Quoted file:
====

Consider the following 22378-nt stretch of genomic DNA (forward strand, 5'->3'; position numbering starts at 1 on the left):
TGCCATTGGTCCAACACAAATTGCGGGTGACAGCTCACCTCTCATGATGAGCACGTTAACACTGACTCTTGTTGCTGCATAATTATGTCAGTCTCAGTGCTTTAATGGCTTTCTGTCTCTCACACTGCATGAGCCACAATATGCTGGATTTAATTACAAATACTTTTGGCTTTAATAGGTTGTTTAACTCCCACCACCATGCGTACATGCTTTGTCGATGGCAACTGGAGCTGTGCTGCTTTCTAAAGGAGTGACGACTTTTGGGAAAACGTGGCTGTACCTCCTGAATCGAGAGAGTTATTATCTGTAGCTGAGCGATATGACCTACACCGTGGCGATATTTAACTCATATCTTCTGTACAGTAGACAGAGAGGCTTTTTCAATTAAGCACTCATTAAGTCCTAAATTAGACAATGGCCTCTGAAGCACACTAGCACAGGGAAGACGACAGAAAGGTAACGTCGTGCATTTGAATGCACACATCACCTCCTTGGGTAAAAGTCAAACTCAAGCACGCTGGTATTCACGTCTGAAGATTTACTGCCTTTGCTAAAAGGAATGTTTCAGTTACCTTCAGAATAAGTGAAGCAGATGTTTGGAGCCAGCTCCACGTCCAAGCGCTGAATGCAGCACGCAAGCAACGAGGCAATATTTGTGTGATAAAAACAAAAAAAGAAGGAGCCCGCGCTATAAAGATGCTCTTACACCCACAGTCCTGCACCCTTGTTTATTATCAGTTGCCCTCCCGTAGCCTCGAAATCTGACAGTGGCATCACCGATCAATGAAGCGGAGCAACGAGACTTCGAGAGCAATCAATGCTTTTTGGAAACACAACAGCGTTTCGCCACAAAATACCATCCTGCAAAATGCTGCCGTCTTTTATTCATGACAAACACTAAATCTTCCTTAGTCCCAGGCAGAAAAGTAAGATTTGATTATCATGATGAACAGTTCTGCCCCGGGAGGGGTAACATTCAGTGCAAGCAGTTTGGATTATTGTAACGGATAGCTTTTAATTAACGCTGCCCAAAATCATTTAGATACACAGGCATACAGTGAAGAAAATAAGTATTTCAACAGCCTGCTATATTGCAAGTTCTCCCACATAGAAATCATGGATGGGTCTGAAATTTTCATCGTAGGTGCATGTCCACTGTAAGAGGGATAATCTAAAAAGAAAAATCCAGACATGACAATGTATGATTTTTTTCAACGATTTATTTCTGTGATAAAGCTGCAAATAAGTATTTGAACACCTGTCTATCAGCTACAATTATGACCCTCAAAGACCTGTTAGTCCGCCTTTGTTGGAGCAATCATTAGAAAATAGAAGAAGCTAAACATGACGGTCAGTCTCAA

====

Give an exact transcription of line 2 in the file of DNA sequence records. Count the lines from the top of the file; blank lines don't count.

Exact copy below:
TGCCATTGGTCCAACACAAATTGCGGGTGACAGCTCACCTCTCATGATGAGCACGTTAACACTGACTCTTGTTGCTGCATAATTATGTCAGTCTCAGTGCTTTAATGGCTTTCTGTCTCTCACACTGCATGAGCCACAATATGCTGGATTTAATTACAAATACTTTTGGCTTTAATAGGTTGTTTAACTCCCACCACCATGCGTACATGCTTTGTCGATGGCAACTGGAGCTGTGCTGCTTTCTAAAGGAGTGACGACTTTTGGGAAAACGTGGCTGTACCTCCTGAATCGAGAGAGTTATTATCTGTAGCTGAGCGATATGACCTACACCGTGGCGATATTTAACTCATATCTTCTGTACAGTAGACAGAGAGGCTTTTTCAATTAAGCACTCATTAAGTCCTAAATTAGACAATGGCCTCTGAAGCACACTAGCACAGGGAAGACGACAGAAAGGTAACGTCGTGCATTTGAATGCACACATCACCTCCTTGGGTAAAAGTCAAACTCAAGCACGCTGGTATTCACGTCTGAAGATTTACTGCCTTTGCTAAAAGGAATGTTTCAGTTACCTTCAGAATAAGTGAAGCAGATGTTTGGAGCCAGCTCCACGTCCAAGCGCTGAATGCAGCACGCAAGCAACGAGGCAATATTTGTGTGATAAAAACAAAAAAAGAAGGAGCCCGCGCTATAAAGATGCTCTTACACCCACAGTCCTGCACCCTTGTTTATTATCAGTTGCCCTCCCGTAGCCTCGAAATCTGACAGTGGCATCACCGATCAATGAAGCGGAGCAACGAGACTTCGAGAGCAATCAATGCTTTTTGGAAACACAACAGCGTTTCGCCACAAAATACCATCCTGCAAAATGCTGCCGTCTTTTATTCATGACAAACACTAAATCTTCCTTAGTCCCAGGCAGAAAAGTAAGATTTGATTATCATGATGAACAGTTCTGCCCCGGGAGGGGTAACATTCAGTGCAAGCAGTTTGGATTATTGTAACGGATAGCTTTTAATTAACGCTGCCCAAAATCATTTAGATACACAGGCATACAGTGAAGAAAATAAGTATTTCAACAGCCTGCTATATTGCAAGTTCTCCCACATAGAAATCATGGATGGGTCTGAAATTTTCATCGTAGGTGCATGTCCACTGTAAGAGGGATAATCTAAAAAGAAAAATCCAGACATGACAATGTATGATTTTTTTCAACGATTTATTTCTGTGATAAAGCTGCAAATAAGTATTTGAACACCTGTCTATCAGCTACAATTATGACCCTCAAAGACCTGTTAGTCCGCCTTTGTTGGAGCAATCATTAGAAAATAGAAGAAGCTAAACATGACGGTCAGTCTCAA